What individuals often fail to realize is that the effects of untreated depression and anxiety, like many other physical illnesses, can be serious, even deadly.  First there are the effects of stress on the body. The stress response originally evolved to help humans deal with intense, but brief periods

of danger.  Today, however, instead of coping with immediate threats, like the attack of a wild animal, many of us are faced with challenges that are ongoing, like earning enough money or juggling family needs.  That extended stress, manifesting in the form of anxiety and/or depression, takes a toll.  Robert M. Sapolsky, author of Why Zebras Donít Get Ulcers has shown that stress and depression are highly correlated with illnesses such as heart disease, diabetes and colitis.

Second, depression and anxiety often lead to isolation.  The depressed person often avoids social situations because of the energy required or stress involved.  Often the individualís work suffers, both from the desire to isolate and from lapses in concentration and memory due to depression.  In general, depressed people behave in ways that do anything but bring people closer.  The result is that support networks disappear, which only feeds the downward spiral.  The danger here comes not only from overt consequences, such as feelings of worthlessness and possibly even suicidal tendencies, but also from more subtle sources, such as the negative, long-term health effects of living an isolated life.  Isolation increases the risk of death from a range of medical disorders.2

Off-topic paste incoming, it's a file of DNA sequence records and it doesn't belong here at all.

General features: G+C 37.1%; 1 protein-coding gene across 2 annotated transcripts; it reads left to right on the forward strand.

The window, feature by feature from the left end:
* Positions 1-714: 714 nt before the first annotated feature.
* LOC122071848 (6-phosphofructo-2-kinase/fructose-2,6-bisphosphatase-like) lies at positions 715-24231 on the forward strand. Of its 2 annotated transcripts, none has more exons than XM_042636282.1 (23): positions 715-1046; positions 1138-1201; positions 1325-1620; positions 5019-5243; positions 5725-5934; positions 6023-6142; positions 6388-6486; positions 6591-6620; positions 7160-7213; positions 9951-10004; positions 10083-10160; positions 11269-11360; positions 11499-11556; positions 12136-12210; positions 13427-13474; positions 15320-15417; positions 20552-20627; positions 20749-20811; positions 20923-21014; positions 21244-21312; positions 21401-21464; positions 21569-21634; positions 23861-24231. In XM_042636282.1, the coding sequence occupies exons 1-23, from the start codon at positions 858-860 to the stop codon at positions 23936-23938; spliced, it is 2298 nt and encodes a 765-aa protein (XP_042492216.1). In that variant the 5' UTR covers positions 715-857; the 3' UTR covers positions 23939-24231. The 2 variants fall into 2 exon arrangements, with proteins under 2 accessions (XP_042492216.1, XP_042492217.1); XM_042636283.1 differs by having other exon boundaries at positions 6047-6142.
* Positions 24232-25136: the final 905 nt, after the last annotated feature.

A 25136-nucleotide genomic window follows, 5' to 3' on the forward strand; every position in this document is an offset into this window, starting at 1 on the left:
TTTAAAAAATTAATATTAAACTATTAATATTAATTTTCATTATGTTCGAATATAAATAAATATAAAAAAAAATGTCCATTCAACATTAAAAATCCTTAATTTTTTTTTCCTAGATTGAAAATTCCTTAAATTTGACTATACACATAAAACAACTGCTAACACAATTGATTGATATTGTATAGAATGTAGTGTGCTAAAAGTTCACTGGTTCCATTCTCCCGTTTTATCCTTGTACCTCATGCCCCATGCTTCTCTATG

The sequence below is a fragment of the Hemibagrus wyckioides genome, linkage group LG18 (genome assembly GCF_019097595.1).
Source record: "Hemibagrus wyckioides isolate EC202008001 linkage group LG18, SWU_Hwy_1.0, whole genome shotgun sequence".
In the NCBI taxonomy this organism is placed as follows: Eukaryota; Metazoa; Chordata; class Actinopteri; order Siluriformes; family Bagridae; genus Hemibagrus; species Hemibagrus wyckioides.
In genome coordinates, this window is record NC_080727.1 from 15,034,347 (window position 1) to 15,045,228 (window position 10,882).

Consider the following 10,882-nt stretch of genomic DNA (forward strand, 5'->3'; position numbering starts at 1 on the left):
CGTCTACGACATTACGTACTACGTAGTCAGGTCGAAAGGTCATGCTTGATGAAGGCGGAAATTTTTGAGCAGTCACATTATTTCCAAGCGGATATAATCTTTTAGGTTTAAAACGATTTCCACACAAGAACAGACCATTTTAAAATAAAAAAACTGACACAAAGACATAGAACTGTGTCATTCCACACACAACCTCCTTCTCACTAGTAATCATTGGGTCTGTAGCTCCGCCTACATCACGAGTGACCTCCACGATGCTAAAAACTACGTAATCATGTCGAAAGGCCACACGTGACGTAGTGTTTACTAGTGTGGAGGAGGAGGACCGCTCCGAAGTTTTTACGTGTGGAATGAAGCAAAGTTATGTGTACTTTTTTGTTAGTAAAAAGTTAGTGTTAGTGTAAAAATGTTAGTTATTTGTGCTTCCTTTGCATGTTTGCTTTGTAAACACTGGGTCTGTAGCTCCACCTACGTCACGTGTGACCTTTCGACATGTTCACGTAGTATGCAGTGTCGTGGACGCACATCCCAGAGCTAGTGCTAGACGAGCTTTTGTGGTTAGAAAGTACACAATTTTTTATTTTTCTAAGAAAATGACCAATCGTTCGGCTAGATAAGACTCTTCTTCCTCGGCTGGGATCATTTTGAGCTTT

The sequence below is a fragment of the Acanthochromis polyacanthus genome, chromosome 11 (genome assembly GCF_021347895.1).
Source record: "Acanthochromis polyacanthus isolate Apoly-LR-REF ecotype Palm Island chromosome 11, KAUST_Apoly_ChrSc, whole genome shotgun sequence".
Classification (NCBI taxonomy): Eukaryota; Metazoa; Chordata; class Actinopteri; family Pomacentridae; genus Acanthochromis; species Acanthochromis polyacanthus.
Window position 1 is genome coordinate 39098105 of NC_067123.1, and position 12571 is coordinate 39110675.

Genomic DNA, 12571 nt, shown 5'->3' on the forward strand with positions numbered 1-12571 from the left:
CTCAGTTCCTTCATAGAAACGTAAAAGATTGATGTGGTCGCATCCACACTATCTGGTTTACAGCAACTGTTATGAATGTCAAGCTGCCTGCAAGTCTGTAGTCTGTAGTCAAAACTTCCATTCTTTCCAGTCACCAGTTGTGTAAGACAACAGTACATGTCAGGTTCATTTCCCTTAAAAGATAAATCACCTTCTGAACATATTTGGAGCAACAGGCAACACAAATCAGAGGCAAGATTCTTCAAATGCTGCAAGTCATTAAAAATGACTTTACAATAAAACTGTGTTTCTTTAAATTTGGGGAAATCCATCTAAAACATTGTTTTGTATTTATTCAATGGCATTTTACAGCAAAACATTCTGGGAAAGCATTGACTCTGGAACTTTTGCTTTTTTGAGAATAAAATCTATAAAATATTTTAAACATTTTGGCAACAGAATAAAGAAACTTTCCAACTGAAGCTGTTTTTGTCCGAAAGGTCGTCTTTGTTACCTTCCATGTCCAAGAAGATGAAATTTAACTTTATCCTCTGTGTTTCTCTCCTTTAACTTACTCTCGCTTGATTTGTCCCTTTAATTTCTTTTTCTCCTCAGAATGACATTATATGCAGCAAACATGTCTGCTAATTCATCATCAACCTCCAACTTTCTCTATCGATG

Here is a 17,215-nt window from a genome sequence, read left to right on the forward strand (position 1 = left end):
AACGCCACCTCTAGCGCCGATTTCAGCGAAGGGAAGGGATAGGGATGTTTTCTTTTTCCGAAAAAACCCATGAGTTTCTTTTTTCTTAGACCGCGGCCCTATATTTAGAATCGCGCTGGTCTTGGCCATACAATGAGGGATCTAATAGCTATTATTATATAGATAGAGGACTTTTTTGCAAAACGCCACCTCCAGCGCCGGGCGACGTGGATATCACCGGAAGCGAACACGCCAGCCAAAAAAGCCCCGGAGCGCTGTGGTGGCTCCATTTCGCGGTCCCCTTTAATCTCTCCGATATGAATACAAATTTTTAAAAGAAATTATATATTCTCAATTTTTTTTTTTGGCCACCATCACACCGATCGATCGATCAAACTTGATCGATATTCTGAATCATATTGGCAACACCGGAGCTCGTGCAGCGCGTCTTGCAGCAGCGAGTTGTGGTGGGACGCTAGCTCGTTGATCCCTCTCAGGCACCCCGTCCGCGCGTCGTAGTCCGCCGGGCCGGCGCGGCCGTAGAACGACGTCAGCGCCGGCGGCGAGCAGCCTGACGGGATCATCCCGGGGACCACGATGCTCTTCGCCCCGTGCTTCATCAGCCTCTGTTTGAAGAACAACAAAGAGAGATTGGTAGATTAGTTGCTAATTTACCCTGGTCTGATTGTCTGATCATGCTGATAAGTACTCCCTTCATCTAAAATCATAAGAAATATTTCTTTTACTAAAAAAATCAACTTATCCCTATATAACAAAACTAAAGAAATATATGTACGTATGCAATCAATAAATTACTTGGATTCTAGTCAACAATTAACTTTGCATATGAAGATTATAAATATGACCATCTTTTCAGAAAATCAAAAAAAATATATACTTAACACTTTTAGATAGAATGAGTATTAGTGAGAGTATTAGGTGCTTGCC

Among the concerns that many people have with mood order medications is the fear that taking an anti-depressant or an anti-anxiety drug will change who they are.  This isnít just an esoteric question, but one that people take very personally.  My response to patients with this question has always been to point out that you are the person who decides to be well by taking medication.  Medications donít change who you are because it is you who has made the conscious choice to improve your mental health.  Another way to look at it is to consider how you would live your life if it werenít crowded by fear and/or hopelessness.  That is the baseline which therapeutic drugs are meant to provide. 

As with any drugs, itís important to have all the facts before deciding whether or not to take psychiatric medications.  There are reasons not to take certain drugs, and you should always consider what factors in your life might render treatment ineffective or unsafe (such as family history, a medical condition, etc.).  However, it is equally important to recognize the potential negative results of not taking medication.  This side of the argument is too often neglected, and the result is that a lot of people miss out on the chance to lead happier, healthier lives.  Ultimately it is your responsibility to achieve the best mental health possible.  Medication is not a crutch, but a tool to help you achieve that goal.


1. Turner RB et al. An evaluation of Echinacea angustifolia in experimental rhinovirus infections. NEJM. 2005; 353:341-348.

2. House JS et al. Social relationships and health. Science 1988; 241;540-545